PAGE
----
Approaching sirens solved their dilemma and she came with them as they retreated to the Blackbird. Warren held her hand as she walked numbly, commanded by Cable's telepathy. The police arrived at the house with a cacophony of slamming doors, and the X-Men picked up the pace.
"Warren, this is taking too long. Can't one of us just carry her?" Cable let go of his mental control. Gradually, Krystal's eyes focused. They heard voices shouting and Warren moved to lead her away.
With sudden clarity, she turned back toward the house. "Momma?" Eyes wild, she broke away from her rescuers and ran toward her decimated home. "Daddy? Marcus?" Her voice was child-like and desperately believing. "Oh God! Please let them have been in church! Don't let them have been home. Don't let them be dead." Shakily, she prayed as she panted toward them.
Tempted to chase her, yet aware of the probable consequence if he did, Warren followed behind her from a short distance. He watched long enough to see her surrounded by her stunned family and hugged for all she was worth. Grabbing Nathan, he flew them back to the safety of the Blackbird.
After they laid to rest their second leader in a little over a year, Warren was sure he didn't want to be an X-Man anymore. There were too many risks, too many sorrows, too many who didn't come back whole, if they came back at all. Looking at his blue hands, pale against the solid oak of his desk, he stared at the e-mail on his desktop. He could open it, or he could skip it and read the memo from Human Resource right below it.
He could live the normal business man's life quite happily, he told himself. He knew that life and could fill that role with skill and aplomb. He knew its dangers, its treacheries, its costs. He could navigate those with ease. There were just so many uncertainties that came with being an X-Man, a hero. Never knowing who, what, when or why you were going to be attacked next or if someone else would have to suffer or die just so you, and the hateful, fearful world you lived in, could survive.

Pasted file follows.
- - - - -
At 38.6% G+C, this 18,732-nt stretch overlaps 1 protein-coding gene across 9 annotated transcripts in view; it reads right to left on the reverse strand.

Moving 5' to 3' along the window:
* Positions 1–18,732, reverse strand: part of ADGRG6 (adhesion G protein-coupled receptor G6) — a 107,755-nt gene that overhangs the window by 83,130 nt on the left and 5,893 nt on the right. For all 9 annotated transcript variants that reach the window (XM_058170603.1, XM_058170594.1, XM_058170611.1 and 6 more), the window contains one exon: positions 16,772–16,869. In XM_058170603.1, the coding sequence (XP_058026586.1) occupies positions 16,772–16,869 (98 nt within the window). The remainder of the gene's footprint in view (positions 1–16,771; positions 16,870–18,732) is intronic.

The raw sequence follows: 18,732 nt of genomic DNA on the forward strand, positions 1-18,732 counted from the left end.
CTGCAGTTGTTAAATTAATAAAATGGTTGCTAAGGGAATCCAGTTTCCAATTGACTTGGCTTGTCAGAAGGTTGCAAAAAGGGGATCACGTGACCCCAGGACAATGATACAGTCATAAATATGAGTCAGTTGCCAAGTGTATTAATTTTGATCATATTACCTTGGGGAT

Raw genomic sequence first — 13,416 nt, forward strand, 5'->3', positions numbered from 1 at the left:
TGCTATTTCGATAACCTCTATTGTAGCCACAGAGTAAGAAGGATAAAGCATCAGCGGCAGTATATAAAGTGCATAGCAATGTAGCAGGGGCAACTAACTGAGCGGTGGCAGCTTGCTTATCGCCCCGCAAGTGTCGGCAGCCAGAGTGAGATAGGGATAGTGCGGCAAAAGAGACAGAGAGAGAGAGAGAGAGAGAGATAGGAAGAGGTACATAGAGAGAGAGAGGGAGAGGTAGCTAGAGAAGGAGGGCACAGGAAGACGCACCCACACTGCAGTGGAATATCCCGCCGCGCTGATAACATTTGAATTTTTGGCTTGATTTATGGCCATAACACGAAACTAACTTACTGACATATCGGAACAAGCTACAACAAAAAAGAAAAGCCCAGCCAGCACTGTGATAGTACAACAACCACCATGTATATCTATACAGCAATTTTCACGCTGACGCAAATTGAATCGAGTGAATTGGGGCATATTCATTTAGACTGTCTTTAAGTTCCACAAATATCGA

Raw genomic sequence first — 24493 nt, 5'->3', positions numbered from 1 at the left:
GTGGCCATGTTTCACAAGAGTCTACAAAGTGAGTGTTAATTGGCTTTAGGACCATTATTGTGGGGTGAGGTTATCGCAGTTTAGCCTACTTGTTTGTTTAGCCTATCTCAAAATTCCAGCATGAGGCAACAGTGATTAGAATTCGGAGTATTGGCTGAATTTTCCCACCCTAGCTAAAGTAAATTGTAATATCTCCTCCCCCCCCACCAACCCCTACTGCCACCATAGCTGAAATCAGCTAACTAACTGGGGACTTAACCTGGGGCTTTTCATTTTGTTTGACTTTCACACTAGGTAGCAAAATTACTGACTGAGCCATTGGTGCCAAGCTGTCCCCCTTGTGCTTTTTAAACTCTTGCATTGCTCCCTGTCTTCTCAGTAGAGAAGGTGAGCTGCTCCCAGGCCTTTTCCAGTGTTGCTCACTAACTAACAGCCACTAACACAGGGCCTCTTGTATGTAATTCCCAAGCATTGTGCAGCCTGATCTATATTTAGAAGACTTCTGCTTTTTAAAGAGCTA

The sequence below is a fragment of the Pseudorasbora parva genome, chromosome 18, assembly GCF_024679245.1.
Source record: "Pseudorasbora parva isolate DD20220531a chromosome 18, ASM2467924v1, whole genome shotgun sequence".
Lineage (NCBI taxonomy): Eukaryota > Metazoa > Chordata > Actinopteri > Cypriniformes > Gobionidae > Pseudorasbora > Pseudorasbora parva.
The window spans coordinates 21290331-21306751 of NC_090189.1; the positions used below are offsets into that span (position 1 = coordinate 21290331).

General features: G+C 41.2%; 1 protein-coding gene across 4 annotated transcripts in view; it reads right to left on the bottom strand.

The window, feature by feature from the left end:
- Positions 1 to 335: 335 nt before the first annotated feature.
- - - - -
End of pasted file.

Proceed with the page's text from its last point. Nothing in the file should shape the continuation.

Warren opened the e-mail and was pleasantly surprised. It was from his 'only acknowledged groupie.' "Hey Angel, this is Krystal. Read this great quote in Philosophy class. "There are joys innumerable among sorrows not yet beheld." Okay. I admit it. I doodled it on my notebook in Gen Bio Chem, but still, that's pretty neat, huh? Might turn it into a poem or something. I'll let you know how it turns out. Much love, K. Nic."
Hitting the print button, he placed the hard copy in a small compartment in his briefcase so he wouldn't forget to take it home. Betsy liked reading Krys' little notes almost as much as he did. It was a connection to the people they fought for, a reason to go on when it all seemed futile.
What he didn't know, couldn't know, was what lives he might touch when he put on that costume. Just as there were sorrows not yet beheld waiting for him around every corner, there was always the chance he could change a life or just make someone content with what they were. Those were just the right kind good deeds for the sort of man he wanted to be. Being Angel made all that possible.
He opened his next e-mail from HR and prepared for the fight of his life. The company's annual gala dinner was next week, but so was a conference on Mutant-Human relations. If he could get enough support together, there was a chance of coordinating the events to the most mutual benefit. With a little finagling, guests of WEI would be treated to a seminar about assisting their genetically gifted employees. There was a one shot chance at reaching some of the most powerful business men in New York City with the message of mutant and human equality. Being Warren Worthington also had its advantages.